Legal and regulatory proceedings
How do the Courts determine standard of care?
An article for physicians by physicians
Originally published May 2001 / Revised April 2008
The CMPA will seek expert opinion regarding a physician's standard of care.
Of interest to all physicians
A female patient was admitted to hospital complaining of severe right lower quadrant pain and nausea; she expressed her opinion that she might be suffering from appendicitis. Her treating physicians performed various tests and investigations over the next five days, finally discharging her with a prescription for antibiotics.
The patient had two hospital visits the following year for similar symptoms, with similar results. A year later, the patient was diagnosed with an acute appendicitis, which was treated surgically.
The patient brought an action against the two attending physicians, claiming they had negligently failed to diagnose and treat her acute appendicitis during her original hospital stay.
There are four elements that must be proven for any legal action based on a claim of physician negligence to be successful:
- there must be a duty of care owed to the patient;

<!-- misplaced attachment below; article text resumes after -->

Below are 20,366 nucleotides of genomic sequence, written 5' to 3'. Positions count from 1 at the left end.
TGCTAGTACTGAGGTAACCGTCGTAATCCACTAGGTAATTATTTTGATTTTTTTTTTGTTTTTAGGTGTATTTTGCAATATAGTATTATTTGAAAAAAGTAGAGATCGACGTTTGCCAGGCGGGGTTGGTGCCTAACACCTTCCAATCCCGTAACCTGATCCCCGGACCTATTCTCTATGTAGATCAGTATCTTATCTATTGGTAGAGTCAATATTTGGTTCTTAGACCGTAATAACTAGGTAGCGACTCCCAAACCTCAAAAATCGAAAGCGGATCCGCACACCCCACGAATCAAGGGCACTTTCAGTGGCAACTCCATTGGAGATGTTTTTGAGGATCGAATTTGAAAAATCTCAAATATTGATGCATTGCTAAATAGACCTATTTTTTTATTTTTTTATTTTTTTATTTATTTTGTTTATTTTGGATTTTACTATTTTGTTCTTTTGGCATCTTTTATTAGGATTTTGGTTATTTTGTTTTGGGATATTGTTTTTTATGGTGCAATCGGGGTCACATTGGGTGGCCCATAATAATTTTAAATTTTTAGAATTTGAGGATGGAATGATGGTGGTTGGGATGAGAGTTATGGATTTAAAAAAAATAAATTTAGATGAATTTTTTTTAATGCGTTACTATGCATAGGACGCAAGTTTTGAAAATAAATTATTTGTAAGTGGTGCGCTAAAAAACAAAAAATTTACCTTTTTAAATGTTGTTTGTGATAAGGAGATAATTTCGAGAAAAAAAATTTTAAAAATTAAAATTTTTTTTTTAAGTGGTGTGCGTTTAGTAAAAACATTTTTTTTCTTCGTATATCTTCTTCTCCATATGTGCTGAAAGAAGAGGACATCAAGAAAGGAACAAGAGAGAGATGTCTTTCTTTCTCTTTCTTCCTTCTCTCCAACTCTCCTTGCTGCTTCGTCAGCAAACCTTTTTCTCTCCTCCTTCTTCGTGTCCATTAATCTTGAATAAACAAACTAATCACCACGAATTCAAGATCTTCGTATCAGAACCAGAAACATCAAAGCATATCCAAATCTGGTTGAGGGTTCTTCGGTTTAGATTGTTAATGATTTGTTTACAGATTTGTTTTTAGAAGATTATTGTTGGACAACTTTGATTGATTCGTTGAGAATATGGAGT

- the physician must fail to meet the standard of care reasonably to be expected in the circumstances;
- the patient must suffer harm;
- the physician's shortcoming must be causally related to the harm.
The second element, standard of care, was at question in this case. In determining whether a physician has breached the standard of care, the Court considers the standard of professional care and skill that might reasonably have been provided by a colleague in similar circumstances. The appropriate measure is the level of reasonableness, not a standard of perfection. The Court determines that reasonable standard through the evidence of experts. Lawyers for both the patient/plaintiff and the defendant physicians may seek opinions from both medical and non-medical experts.
This action was dismissed because the plaintiff failed to establish that there was a breach of the standard of care. During the patient's original hospital stay, the attending physicians were found to have properly monitored her condition. The clinical judgment exercised in not removing the appendix at that time could not be faulted as there was no expert opinion calling it into question. The evidence also showed that the patient's appendix did not rupture at the time of the five-day visit. Even if the patient's assertion that she was suffering from chronic appendicitis had been true, it could not be shown that the physicians breached the standard of care.
The CMPA will vigorously defend a physician when there is good expert support for the care provided. When the standard of care is, however, clearly indefensible, the CMPA makes every effort to reach an appropriate settlement with the least possible delay.